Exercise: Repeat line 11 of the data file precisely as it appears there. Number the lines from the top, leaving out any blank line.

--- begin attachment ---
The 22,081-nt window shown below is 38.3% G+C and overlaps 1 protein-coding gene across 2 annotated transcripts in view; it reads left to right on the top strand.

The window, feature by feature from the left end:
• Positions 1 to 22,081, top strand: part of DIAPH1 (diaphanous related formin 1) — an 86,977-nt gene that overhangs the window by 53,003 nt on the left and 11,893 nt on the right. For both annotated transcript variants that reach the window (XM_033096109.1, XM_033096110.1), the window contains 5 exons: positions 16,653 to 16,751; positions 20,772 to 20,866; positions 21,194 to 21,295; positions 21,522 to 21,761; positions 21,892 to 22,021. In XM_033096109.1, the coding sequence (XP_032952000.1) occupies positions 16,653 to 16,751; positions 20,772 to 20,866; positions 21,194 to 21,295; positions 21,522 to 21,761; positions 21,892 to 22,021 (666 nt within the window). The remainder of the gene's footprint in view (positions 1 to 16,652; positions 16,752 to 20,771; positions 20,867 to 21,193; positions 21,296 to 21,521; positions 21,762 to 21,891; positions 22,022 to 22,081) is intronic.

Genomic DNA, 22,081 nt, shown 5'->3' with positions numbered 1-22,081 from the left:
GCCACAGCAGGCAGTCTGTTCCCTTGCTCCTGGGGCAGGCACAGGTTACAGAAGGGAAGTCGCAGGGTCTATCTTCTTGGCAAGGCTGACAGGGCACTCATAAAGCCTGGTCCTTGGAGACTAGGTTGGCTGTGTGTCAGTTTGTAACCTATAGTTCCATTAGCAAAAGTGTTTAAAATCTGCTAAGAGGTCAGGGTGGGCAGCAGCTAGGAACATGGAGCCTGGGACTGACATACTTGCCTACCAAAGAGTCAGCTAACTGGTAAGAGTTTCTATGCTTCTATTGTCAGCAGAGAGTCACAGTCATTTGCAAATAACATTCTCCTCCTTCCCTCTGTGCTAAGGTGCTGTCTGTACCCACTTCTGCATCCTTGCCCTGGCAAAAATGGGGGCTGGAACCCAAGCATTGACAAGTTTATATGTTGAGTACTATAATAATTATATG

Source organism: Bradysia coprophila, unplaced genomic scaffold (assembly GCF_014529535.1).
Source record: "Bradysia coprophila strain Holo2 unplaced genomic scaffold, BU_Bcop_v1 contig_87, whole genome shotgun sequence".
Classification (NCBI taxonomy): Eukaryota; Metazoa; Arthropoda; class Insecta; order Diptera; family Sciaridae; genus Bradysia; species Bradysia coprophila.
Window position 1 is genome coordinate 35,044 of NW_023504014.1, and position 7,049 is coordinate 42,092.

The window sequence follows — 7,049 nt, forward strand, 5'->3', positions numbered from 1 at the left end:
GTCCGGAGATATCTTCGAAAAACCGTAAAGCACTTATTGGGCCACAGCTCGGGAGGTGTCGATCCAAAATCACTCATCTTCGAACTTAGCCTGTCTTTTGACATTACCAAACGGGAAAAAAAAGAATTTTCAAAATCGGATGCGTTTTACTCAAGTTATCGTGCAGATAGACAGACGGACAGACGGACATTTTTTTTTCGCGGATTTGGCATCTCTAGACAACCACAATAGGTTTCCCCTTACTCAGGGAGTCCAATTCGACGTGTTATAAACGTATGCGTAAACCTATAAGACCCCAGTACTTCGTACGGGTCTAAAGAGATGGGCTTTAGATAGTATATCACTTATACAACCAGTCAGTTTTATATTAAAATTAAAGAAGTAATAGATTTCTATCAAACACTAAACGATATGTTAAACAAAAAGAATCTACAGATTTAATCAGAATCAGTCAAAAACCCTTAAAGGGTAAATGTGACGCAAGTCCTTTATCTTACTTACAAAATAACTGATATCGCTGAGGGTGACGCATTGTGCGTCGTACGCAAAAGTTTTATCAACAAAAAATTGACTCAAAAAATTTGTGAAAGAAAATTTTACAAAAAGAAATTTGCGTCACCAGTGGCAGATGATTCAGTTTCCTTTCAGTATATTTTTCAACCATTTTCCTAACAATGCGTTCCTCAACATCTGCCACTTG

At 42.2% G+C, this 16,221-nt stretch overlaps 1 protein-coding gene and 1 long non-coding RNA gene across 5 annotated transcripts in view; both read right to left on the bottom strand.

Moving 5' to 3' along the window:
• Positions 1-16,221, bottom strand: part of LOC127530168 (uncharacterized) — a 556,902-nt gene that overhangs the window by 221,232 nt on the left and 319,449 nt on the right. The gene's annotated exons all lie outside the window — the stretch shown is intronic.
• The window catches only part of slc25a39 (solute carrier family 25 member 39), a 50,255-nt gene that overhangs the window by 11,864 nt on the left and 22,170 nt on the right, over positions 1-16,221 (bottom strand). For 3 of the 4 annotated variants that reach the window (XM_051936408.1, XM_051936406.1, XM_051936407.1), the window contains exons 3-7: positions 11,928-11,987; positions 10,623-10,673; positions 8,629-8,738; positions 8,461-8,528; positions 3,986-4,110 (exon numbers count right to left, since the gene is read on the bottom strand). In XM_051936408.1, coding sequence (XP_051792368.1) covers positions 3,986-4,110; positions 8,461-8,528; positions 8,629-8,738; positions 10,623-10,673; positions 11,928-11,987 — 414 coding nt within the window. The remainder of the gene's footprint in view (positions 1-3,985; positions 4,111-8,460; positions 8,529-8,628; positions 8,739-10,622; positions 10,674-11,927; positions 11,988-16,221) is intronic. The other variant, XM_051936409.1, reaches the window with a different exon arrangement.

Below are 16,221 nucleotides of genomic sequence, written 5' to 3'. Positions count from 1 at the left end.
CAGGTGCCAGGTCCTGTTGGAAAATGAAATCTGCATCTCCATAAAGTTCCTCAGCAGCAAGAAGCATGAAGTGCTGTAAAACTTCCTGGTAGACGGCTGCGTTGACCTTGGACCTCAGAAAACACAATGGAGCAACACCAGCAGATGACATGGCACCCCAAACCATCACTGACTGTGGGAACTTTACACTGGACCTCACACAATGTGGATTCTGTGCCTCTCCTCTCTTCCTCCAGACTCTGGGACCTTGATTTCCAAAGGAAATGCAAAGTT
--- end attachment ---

GTCCGGAGATATCTTCGAAAAACCGTAAAGCACTTATTGGGCCACAGCTCGGGAGGTGTCGATCCAAAATCACTCATCTTCGAACTTAGCCTGTCTTTTGACATTACCAAACGGGAAAAAAAAGAATTTTCAAAATCGGATGCGTTTTACTCAAGTTATCGTGCAGATAGACAGACGGACAGACGGACATTTTTTTTTCGCGGATTTGGCATCTCTAGACAACCACAATAGGTTTCCCCTTACTCAGGGAGTCCAATTCGACGTGTTATAAACGTATGCGTAAACCTATAAGACCCCAGTACTTCGTACGGGTCTAAAGAGATGGGCTTTAGATAGTATATCACTTATACAACCAGTCAGTTTTATATTAAAATTAAAGAAGTAATAGATTTCTATCAAACACTAAACGATATGTTAAACAAAAAGAATCTACAGATTTAATCAGAATCAGTCAAAAACCCTTAAAGGGTAAATGTGACGCAAGTCCTTTATCTTACTTACAAAATAACTGATATCGCTGAGGGTGACGCATTGTGCGTCGTACGCAAAAGTTTTATCAACAAAAAATTGACTCAAAAAATTTGTGAAAGAAAATTTTACAAAAAGAAATTTGCGTCACCAGTGGCAGATGATTCAGTTTCCTTTCAGTATATTTTTCAACCATTTTCCTAACAATGCGTTCCTCAACATCTGCCACTTG